Poems of the Past and the Present

  • F. B. Pinion

Abstract

Of the 99 poems in this volume, which first appeared in November 1901, only thirteen had been published earlier, and only three from the pre-novel period were included. The majority cannot be dated, but most of them almost certainly belong to the years 1898–1901. The last ends on a hopeful note rather like that which concludes The Dynasts, and the volume is remarkable for the sustained onslaught* with which Hardy attempted to clear the way for John Stuart Mill’s ‘religion of the Future’.† Hardy wrote poems to please himself, not the public;‡ and, fortified by Arnold’s declaration of the function of poetry,

if what distinguishes the greatest poets is their powerful and profound application of ideas to life, which surely no good critic will deny,§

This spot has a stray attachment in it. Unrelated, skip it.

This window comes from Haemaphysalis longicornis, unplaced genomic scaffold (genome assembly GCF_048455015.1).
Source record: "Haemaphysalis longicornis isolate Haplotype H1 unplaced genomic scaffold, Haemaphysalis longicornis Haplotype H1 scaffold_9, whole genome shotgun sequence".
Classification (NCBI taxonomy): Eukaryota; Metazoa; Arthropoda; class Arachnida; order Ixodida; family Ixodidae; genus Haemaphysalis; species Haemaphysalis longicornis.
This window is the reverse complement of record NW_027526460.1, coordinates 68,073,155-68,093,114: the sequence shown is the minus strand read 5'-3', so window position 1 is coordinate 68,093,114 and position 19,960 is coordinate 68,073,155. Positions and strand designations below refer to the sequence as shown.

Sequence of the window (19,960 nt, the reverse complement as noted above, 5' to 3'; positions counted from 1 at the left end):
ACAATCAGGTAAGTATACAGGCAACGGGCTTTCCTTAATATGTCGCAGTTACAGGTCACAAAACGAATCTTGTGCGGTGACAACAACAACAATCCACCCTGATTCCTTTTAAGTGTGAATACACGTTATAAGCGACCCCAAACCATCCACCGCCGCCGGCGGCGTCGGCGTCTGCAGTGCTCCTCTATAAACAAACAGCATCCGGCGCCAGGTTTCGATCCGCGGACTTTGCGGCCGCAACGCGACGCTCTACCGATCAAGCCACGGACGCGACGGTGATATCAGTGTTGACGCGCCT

he meant to press on from where he left off with Jude the Obscure, as his note of 17 October 1896 shows (Life, 284–5):

Poetry. Perhaps I can express more fully in verse ideas and emotions which run counter to the inert crystallized opinion - hard as a rock - which the vast body of men have vested interests in supporting. To cry out in a passionate poem that (for instance) the Supreme Mover or Movers, the Prime Force or Forces, must be either limited in power, unknowing, or crud - which is obvious enough, and has been for centuries — will cause them merely a shake of the head; but to put it in argumentative prose will make them sneer, or foam, and set all the literary contortionists jumping upon me, a harmless agnostic, as if I were a clamorous atheist, which in their crass illiteracy they seem to think is the same thing …. If Galileo had said in verse that the world moved, the Inquisition might have let him alone.

Keywords

Fatigue Foam Cage Beach Straw 

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Copyright information

© F. B. Pinion 1976

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  • F. B. Pinion

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